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Production of a British Rigid-framed Six-wheeler.

4th November 1924
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Page 1, 4th November 1924 — Production of a British Rigid-framed Six-wheeler.
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Which of the following most accurately describes the problem?

THE information which has been rendered available to designers and manufacturers on the question of the employment of mere than four wheels on a motor vehicle in order that the load should be spread over the largest area of contact with the ground has certainly been put to good use, for we find on every hand, 'not only in this country, but abroad, general agreement with the need for development upon the lines indicated. In America and in France greater consideration has been given to the use of the rigid frame with a four-wheeled rear bogey, constructed of two light rear-axle units, coupled so that they remain parallel and cannot pitch relatively to each other. They are, however, able to rock so that the wheels may follow any inequalities of the road surface.

On the other hand, British manufacturers, in their efforts to produce a vehicle capable of carrying a 10-ton load, have, up to the present, followed the excellent example set them by the originators of the articulated six-wheeler, which differs from the rigidframed vehicle with a four-wheeled rear bogey, in that the propulsion effort is concentrated on the wheels of the central axle and is not distributed over four wheels. Certain braking difficulties and manceuvring problems are set up in the articulated chassis,. which, whilst they are .capable of solution, are absent in the rigid-framed machine: For these reasons we have considered that the latter type was deserving of encouragement, time being the best test of the relative efficiency and, practicability of the two types.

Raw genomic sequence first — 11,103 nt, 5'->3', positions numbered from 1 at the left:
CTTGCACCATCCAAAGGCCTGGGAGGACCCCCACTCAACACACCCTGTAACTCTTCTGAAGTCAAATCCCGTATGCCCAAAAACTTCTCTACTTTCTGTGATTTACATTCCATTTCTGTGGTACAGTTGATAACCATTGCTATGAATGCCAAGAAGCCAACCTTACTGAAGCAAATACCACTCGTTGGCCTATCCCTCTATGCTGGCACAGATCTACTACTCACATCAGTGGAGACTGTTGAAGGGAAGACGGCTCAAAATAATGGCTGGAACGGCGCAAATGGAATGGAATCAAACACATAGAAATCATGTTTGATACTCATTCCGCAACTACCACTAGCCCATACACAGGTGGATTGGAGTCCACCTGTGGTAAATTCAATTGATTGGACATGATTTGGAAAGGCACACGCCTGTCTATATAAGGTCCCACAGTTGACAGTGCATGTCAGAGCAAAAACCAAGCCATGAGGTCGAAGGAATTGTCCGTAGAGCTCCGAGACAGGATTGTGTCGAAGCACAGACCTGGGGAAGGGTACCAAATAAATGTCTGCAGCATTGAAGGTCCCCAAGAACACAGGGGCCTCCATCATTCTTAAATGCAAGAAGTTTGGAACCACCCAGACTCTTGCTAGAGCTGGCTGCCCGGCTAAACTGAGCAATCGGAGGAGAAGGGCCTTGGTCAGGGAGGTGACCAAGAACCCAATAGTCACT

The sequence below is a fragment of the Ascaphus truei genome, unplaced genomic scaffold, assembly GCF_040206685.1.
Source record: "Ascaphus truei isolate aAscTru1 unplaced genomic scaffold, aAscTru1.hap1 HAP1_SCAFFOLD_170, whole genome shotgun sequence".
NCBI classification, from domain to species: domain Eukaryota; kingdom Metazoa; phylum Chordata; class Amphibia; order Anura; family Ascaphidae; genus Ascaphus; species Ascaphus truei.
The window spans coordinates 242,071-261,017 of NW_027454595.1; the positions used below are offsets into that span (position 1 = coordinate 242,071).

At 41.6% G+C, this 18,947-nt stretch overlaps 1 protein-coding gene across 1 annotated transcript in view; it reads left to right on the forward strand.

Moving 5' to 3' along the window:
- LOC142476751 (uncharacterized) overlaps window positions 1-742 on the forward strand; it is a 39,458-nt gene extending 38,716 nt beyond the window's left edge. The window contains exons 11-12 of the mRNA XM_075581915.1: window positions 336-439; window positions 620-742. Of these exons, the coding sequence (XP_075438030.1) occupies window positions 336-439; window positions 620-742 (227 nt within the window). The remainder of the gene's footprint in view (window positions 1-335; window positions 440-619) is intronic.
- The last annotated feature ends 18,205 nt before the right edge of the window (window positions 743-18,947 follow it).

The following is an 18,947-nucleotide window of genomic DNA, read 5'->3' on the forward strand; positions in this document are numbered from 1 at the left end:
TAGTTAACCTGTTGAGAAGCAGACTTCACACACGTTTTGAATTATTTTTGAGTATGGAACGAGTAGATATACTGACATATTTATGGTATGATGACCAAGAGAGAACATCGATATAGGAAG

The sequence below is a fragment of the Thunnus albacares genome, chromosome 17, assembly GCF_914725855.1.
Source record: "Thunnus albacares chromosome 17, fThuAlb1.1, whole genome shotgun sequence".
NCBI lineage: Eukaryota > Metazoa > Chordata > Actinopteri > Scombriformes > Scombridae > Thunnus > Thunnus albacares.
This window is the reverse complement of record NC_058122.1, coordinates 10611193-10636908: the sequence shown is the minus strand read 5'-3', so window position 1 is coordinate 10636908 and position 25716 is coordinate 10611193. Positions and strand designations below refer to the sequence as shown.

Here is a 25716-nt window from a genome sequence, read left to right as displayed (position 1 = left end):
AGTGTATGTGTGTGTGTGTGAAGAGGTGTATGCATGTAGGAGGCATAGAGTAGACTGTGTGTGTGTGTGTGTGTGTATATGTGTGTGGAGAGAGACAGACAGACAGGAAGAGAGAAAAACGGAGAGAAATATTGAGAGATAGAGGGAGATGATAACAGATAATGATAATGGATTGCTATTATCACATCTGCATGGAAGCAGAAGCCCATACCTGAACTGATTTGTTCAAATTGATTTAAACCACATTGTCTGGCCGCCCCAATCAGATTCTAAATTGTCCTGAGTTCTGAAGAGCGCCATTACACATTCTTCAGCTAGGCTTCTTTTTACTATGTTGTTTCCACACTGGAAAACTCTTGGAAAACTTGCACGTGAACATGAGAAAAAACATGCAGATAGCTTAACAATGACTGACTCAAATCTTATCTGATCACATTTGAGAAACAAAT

We are glad, therefore, to welcome the effort put forward by a Scottish manufacturing concern to produce a 10-ton vehicle on six wheels, four of them. driving, and we look forward to a view of it and the opportunity for studying its design at the forthcoming Scottish Motor Show to be held at Glasgow later this month. We shall find added interest in the running of the vehicle in the fact that solid tyres are used, whereas American and French designers have relied upon the warping sideways of pneumatic tyres to get them out of the difficulty arising when the movement of the vehicle departs from a perfectly straight line, for on every curve, large Or small, the wheels on the rearmost axle of the bogey will endeavour to travel on a curve of a smaller radius than that described by the wheels on the parallel axle. The two tracks on a sharp curve are about one-half or three-quarters of an inch apart at the point of their greatest divergence. This may seem very little, but it must result in the tyres rubbing very slightly upon the surface of the road and produce tyre wear. That is the theory of the subject; in practice it is hoped that tyre wear will not necessarily be increased. By reducing road wear the vehicle which is borne on. and is driven by more wheels than are employed on the conventional type is assisting to economize in road maintenance. For this reason we have for years urged (but in vain) that the type should be encouraged by some relief in taxation.


Locations: Glasgow

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